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Hearne

Town of dreams

HearneHearne sidewalk

More than anything else, Allan Fotheringham's boyhood dream was to play hockey for the Toronto Maple Leafs. His hero was Syl Apps, a Depression-era Hall of Fame centre for the Leafs during the 1930s and 1940s. Not only was Apps a superb hockey player but his gentlemanly disposition was renowned in his day, and light years removed from the antics of today's so-called hockey heroes. Legend also has it that Apps never drank, smoked, swore, and was loyal to his team and to Leafs' owner Conn Smythe.

Like most any kid of that era, Fotheringham's goal was to be like his hero. Unfortunately, this wide-eyed dreamer of a kid lived in a faraway place called Hearne, Saskatchewan, a hamlet about 80 kilometres southeast of Moose Jaw. The always tiny village is now one of scores of ghost towns that dot the Saskatchewan plain.

Fotheringham was born in 1932 in Rouleau, about 34 kilometres northeast of Hearne. His family, which would include two older sisters and a younger brother, soon moved to Hearne. During the Depression years the village was home to only about 30 or so folks.

"The town was so small we couldn't afford a village idiot so we took turns," said Fotheringham. In spite of his modest surroundings and circumstances, the Fotheringham boy was hell bent on learning how to skate like the speedy Apps in the village curling rink.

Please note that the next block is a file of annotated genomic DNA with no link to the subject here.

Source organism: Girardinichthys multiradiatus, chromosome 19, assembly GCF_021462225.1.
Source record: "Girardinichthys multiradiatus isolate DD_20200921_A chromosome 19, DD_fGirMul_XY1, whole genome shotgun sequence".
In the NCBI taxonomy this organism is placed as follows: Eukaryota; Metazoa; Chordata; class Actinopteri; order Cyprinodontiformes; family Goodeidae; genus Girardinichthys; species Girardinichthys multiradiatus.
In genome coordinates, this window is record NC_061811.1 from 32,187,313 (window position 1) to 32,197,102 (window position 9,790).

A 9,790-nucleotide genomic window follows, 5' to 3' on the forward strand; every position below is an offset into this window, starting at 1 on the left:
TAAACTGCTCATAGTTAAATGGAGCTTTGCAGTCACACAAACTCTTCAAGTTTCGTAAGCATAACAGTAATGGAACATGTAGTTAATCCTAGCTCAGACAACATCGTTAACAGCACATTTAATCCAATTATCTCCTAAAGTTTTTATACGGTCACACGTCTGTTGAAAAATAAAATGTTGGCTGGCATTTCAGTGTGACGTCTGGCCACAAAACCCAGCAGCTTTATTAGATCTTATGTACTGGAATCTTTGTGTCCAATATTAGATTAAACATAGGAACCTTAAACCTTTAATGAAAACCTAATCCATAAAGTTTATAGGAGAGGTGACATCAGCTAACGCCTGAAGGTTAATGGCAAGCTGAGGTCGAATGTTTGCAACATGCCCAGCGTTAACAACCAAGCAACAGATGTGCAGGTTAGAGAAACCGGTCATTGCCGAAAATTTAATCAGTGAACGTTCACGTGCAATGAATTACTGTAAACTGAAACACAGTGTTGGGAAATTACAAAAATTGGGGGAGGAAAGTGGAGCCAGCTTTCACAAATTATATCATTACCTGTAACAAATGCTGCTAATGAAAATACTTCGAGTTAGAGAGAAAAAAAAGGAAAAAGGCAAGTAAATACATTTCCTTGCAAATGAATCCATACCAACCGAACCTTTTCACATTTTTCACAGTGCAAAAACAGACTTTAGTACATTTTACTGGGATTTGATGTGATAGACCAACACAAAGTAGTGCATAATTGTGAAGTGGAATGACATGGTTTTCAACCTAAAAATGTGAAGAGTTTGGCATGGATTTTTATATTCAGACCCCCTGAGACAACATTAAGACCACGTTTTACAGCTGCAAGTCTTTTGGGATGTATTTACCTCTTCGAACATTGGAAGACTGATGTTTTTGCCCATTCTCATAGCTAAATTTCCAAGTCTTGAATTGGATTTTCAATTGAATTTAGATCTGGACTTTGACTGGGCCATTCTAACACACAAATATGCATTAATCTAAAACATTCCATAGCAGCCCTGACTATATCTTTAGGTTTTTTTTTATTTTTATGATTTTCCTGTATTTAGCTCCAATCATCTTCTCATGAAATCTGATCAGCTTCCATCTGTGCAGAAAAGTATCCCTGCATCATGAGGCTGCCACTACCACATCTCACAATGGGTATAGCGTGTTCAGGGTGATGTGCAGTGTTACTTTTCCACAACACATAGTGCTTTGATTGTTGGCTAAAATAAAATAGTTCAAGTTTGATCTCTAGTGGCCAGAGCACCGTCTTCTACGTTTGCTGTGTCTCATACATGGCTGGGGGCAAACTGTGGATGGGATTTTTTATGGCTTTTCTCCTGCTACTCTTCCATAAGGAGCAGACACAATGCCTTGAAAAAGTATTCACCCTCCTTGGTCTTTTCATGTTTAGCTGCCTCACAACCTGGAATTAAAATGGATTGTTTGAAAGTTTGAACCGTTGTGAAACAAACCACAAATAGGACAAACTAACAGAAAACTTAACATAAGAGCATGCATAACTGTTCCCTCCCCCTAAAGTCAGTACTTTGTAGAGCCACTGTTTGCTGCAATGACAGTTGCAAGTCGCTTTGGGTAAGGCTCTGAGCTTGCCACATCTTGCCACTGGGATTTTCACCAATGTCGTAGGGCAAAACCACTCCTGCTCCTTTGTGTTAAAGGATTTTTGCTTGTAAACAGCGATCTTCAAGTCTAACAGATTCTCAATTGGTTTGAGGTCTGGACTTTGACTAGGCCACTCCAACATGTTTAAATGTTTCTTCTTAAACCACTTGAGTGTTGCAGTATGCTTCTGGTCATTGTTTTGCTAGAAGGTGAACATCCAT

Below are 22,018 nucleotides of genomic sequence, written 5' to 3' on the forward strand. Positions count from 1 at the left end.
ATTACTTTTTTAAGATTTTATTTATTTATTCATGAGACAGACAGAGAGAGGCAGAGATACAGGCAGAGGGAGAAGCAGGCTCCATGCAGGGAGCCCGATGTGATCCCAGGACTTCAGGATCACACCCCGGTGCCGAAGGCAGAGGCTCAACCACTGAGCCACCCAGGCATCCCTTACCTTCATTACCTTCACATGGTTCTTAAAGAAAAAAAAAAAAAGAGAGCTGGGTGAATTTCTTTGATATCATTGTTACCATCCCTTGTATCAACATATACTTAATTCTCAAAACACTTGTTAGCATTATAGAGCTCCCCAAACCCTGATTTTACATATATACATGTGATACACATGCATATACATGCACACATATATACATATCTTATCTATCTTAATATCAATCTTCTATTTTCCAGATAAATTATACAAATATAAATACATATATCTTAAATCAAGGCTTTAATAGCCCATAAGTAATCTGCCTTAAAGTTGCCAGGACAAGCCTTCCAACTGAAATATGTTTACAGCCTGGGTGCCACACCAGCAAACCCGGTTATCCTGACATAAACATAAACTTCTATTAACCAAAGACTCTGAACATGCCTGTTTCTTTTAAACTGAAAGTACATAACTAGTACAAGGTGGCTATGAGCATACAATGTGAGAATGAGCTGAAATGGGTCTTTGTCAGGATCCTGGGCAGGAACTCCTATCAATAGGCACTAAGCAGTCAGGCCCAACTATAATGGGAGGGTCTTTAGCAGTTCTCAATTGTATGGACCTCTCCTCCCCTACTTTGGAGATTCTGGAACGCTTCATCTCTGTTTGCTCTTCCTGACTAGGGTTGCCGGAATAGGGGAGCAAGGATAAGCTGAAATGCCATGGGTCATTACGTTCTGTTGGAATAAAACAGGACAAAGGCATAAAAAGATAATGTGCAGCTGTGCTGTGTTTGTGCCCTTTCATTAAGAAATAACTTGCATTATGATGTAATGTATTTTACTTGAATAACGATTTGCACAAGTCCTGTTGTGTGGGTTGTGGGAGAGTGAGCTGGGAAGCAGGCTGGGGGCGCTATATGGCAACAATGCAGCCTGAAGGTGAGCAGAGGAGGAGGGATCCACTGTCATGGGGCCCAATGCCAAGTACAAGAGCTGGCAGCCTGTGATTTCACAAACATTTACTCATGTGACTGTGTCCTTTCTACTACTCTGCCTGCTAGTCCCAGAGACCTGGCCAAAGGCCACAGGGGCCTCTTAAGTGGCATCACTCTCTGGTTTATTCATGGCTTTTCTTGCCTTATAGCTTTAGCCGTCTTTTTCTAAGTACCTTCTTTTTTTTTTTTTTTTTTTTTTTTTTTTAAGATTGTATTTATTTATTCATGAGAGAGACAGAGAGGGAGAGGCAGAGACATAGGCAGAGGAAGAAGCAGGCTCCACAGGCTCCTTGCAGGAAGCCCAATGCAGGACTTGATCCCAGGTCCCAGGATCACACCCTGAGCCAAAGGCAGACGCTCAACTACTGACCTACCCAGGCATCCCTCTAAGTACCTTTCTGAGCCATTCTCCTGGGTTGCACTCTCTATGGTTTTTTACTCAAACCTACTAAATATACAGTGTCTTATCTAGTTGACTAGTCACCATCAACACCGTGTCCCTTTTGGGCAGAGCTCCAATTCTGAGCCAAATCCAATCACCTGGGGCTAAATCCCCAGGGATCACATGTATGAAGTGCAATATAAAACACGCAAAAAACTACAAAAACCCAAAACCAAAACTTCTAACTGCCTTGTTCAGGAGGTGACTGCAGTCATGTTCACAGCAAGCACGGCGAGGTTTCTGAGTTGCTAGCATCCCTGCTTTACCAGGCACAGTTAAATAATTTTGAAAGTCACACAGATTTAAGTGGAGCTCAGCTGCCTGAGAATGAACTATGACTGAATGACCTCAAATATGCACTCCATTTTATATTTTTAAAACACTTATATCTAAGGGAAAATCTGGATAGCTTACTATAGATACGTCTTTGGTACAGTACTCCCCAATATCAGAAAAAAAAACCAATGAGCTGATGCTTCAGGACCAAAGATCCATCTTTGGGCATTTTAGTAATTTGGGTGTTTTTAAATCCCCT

"I was going to play left wing for the Toronto Maple Leafs," said Fotheringham. "One day I was speeding along just like Apps. In trying to stop in this curling rink, I shoved my hands up to stop against the wall and there was a rusty nail there that went right through the palm of my left hand.

"I think that ended my hockey career. The Toronto Maple Leafs don't know what they're missing."That assessment is not quite right, for Fotheringham today is very well known by the Toronto Maple Leafs as well as millions of Canadian newspaper and magazine readers. He is especially remembered for his 27-year stint with Maclean's where reading his back page column was mandatory first reading for countless followers.

At age 71, Dr. Foth - as he is now known affectionately today - is still writing wickedly biting columns for newspapers across the country.

No, the good doctor of Canadian journalism never did live up to Syl Apps's athletic prowess nor the hockey icon's passion of clean living, but in 1999 he was named to the Canadian News Hall of Fame - along with his old nemesis, embattled newspaper baron Conrad Black.